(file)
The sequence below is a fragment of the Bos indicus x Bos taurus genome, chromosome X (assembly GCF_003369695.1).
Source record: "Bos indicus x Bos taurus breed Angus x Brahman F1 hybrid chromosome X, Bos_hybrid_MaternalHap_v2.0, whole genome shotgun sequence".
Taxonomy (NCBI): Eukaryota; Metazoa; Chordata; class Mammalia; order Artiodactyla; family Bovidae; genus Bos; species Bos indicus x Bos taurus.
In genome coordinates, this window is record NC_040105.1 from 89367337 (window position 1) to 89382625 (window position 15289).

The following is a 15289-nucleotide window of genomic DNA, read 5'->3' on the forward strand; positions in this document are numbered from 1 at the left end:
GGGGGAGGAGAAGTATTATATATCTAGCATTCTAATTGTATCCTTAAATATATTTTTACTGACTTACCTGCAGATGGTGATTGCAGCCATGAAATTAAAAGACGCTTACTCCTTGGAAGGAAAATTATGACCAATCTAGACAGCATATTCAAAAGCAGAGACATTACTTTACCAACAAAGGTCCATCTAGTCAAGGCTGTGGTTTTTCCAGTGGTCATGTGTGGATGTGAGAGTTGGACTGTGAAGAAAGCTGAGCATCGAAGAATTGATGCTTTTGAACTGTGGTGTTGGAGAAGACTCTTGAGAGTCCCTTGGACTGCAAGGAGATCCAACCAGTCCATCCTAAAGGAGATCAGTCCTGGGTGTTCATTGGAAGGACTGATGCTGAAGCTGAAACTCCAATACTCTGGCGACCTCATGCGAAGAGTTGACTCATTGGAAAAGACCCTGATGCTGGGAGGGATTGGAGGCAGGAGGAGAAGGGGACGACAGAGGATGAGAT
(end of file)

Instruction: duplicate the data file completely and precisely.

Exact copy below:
The sequence below is a fragment of the Bos indicus x Bos taurus genome, chromosome X (assembly GCF_003369695.1).
Source record: "Bos indicus x Bos taurus breed Angus x Brahman F1 hybrid chromosome X, Bos_hybrid_MaternalHap_v2.0, whole genome shotgun sequence".
Taxonomy (NCBI): Eukaryota; Metazoa; Chordata; class Mammalia; order Artiodactyla; family Bovidae; genus Bos; species Bos indicus x Bos taurus.
In genome coordinates, this window is record NC_040105.1 from 89367337 (window position 1) to 89382625 (window position 15289).

The following is a 15289-nucleotide window of genomic DNA, read 5'->3' on the forward strand; positions in this document are numbered from 1 at the left end:
GGGGGAGGAGAAGTATTATATATCTAGCATTCTAATTGTATCCTTAAATATATTTTTACTGACTTACCTGCAGATGGTGATTGCAGCCATGAAATTAAAAGACGCTTACTCCTTGGAAGGAAAATTATGACCAATCTAGACAGCATATTCAAAAGCAGAGACATTACTTTACCAACAAAGGTCCATCTAGTCAAGGCTGTGGTTTTTCCAGTGGTCATGTGTGGATGTGAGAGTTGGACTGTGAAGAAAGCTGAGCATCGAAGAATTGATGCTTTTGAACTGTGGTGTTGGAGAAGACTCTTGAGAGTCCCTTGGACTGCAAGGAGATCCAACCAGTCCATCCTAAAGGAGATCAGTCCTGGGTGTTCATTGGAAGGACTGATGCTGAAGCTGAAACTCCAATACTCTGGCGACCTCATGCGAAGAGTTGACTCATTGGAAAAGACCCTGATGCTGGGAGGGATTGGAGGCAGGAGGAGAAGGGGACGACAGAGGATGAGAT